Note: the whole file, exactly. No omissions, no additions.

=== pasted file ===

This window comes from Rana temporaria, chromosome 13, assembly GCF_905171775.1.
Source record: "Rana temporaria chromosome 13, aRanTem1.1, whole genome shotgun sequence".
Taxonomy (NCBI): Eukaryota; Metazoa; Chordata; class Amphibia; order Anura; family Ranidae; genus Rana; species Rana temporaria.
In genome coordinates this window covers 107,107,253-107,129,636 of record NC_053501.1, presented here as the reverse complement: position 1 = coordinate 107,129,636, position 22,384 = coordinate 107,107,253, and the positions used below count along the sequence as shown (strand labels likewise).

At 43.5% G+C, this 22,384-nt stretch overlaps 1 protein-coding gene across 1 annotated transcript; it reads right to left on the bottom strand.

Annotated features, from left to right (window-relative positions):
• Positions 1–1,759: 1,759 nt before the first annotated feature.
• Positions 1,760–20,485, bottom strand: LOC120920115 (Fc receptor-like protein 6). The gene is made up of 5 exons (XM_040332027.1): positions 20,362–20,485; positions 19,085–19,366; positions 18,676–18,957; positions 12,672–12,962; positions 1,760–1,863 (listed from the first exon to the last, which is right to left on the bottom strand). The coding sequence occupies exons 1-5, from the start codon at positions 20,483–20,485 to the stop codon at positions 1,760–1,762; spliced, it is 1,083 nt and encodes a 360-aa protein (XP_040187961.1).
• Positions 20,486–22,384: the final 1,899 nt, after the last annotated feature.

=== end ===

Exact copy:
This window comes from Rana temporaria, chromosome 13, assembly GCF_905171775.1.
Source record: "Rana temporaria chromosome 13, aRanTem1.1, whole genome shotgun sequence".
Taxonomy (NCBI): Eukaryota; Metazoa; Chordata; class Amphibia; order Anura; family Ranidae; genus Rana; species Rana temporaria.
In genome coordinates this window covers 107,107,253-107,129,636 of record NC_053501.1, presented here as the reverse complement: position 1 = coordinate 107,129,636, position 22,384 = coordinate 107,107,253, and the positions used below count along the sequence as shown (strand labels likewise).

At 43.5% G+C, this 22,384-nt stretch overlaps 1 protein-coding gene across 1 annotated transcript; it reads right to left on the bottom strand.

Annotated features, from left to right (window-relative positions):
• Positions 1–1,759: 1,759 nt before the first annotated feature.
• Positions 1,760–20,485, bottom strand: LOC120920115 (Fc receptor-like protein 6). The gene is made up of 5 exons (XM_040332027.1): positions 20,362–20,485; positions 19,085–19,366; positions 18,676–18,957; positions 12,672–12,962; positions 1,760–1,863 (listed from the first exon to the last, which is right to left on the bottom strand). The coding sequence occupies exons 1-5, from the start codon at positions 20,483–20,485 to the stop codon at positions 1,760–1,762; spliced, it is 1,083 nt and encodes a 360-aa protein (XP_040187961.1).
• Positions 20,486–22,384: the final 1,899 nt, after the last annotated feature.